Blame the speculators

I have a feeling we're going to be hearing a lot more of this as the worldwide commodities boom goes on.

A day after a run on rice in California prompted Costco and other chains to limit buyers to only a bag or two at a time, "Farmers and food executives appealed fruitlessly to federal officials
yesterday for regulatory steps to limit speculative buying that is
helping to drive food prices higher," according to the Washington Times.

In other words, the Commodity Futures Trading Commission is coming under pressure to "do something."

While farmers here and abroad generally are benefiting from the high
prices, even they have been burned by a tidal wave of investors and
speculators pouring into the futures markets for corn, wheat, rice and
other commodities and who are driving up prices in a way that makes it
difficult for farmers to run their businesses.

"Something is
wrong," said National Farmers Union President Tom Buis, adding that the
CFTC's refusal to rein in speculators will force farmers and consumers
to take their case to Congress.

"It may warrant congressional
intervention," he said. "The public is all too aware of the recent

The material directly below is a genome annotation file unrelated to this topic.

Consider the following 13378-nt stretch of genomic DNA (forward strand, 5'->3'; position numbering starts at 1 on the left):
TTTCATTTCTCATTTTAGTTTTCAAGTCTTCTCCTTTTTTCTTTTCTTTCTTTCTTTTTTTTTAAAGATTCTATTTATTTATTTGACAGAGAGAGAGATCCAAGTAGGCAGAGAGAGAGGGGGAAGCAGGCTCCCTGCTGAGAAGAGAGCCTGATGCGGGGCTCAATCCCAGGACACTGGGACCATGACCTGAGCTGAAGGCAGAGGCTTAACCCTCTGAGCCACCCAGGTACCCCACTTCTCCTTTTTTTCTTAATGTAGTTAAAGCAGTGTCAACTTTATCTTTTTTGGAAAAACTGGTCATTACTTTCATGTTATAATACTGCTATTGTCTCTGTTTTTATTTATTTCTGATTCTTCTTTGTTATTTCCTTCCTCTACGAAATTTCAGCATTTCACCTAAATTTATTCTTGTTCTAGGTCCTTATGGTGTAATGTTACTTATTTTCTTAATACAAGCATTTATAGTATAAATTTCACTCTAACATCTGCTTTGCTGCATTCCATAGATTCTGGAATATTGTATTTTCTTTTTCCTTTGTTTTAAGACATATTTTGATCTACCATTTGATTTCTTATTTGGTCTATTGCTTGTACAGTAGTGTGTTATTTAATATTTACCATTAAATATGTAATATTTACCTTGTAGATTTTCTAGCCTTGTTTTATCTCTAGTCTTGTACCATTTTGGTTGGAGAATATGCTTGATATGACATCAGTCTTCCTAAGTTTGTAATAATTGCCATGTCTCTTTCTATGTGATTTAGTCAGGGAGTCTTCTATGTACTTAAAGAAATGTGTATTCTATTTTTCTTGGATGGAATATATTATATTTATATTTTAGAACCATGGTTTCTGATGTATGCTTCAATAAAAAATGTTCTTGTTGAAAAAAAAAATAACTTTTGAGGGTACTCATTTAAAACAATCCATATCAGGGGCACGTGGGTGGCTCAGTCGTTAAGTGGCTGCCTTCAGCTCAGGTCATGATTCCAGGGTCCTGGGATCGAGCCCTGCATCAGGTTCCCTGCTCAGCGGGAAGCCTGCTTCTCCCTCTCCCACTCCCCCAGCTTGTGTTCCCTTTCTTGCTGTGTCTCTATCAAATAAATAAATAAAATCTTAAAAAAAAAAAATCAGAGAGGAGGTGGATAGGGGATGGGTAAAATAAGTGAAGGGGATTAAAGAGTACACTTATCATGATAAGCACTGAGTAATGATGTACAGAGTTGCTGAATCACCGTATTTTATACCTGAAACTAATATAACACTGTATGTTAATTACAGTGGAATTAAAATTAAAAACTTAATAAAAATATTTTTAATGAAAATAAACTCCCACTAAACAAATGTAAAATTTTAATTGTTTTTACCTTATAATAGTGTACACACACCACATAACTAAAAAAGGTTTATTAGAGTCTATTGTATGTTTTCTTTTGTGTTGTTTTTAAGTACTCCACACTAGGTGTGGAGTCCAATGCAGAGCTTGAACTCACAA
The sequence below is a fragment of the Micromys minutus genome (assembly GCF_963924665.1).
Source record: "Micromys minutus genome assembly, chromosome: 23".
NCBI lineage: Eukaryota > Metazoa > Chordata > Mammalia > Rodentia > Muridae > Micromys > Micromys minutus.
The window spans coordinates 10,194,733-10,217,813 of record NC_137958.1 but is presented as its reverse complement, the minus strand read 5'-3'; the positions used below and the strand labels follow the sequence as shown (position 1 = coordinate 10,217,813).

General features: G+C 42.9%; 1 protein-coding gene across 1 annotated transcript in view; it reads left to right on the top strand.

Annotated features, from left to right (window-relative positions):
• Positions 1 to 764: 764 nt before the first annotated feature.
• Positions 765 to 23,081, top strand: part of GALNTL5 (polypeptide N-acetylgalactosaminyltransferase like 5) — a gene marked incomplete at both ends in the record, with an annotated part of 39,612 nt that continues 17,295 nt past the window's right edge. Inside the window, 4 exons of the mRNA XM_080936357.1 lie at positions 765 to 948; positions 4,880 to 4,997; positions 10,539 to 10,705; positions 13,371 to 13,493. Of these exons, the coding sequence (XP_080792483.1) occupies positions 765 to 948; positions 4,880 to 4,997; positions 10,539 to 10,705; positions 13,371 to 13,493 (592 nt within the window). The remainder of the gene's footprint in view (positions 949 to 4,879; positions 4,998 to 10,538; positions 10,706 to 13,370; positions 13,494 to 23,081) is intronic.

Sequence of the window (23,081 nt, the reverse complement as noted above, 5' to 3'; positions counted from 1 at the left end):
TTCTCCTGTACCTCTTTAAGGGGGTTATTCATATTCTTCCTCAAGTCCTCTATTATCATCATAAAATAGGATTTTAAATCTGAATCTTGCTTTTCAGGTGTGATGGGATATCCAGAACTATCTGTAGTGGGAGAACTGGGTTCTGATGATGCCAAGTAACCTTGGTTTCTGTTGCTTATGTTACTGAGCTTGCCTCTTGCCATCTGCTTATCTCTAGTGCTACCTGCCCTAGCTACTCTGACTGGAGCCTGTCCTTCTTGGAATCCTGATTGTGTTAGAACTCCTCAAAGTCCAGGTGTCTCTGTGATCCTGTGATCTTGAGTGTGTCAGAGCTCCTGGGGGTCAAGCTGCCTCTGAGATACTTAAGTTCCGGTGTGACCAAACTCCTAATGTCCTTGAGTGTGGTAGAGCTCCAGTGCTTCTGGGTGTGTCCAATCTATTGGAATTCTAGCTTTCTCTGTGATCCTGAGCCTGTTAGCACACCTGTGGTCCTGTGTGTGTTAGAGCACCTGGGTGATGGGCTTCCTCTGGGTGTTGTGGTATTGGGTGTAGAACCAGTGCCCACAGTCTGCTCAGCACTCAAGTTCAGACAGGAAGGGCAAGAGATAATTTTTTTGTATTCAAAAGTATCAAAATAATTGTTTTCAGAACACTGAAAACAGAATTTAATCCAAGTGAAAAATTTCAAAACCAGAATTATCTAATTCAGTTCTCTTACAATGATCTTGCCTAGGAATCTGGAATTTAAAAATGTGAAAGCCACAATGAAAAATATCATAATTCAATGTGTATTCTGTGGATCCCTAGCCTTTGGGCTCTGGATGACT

credit crisis on Wall Street. We don't want a lack of oversight and
regulation to lead to a similar crisis in rural America."

In other words, if the CFTC doesn't "do something," Congresscritters will.

And the CFTC seems disinclined to act.

[R]egulators said high prices are mostly the result of soaring world
demand for grains combined with high fuel prices and drought-induced
shortages in many countries…

"During such turbulent times, it is tempting to shoot first and ask
questions later," [CFTC Chairman Walter] Lukken said, but he contended the commission
should be "cautious" about doing anything to curb speculation. He and
other regulators argued that speculators add volume and liquidity to
the markets, which makes them operate more efficiently and helps
farmers and other players.

Left unspoken at the hearing, at least judging by this account, is the role of the falling dollar, something even middling UN bureaucrats are able to recognize.

Of course, it's an impolitic time for members of the CFTC to bring up the devaluation of the dollar, given how the people responsible for it could end up being their new masters.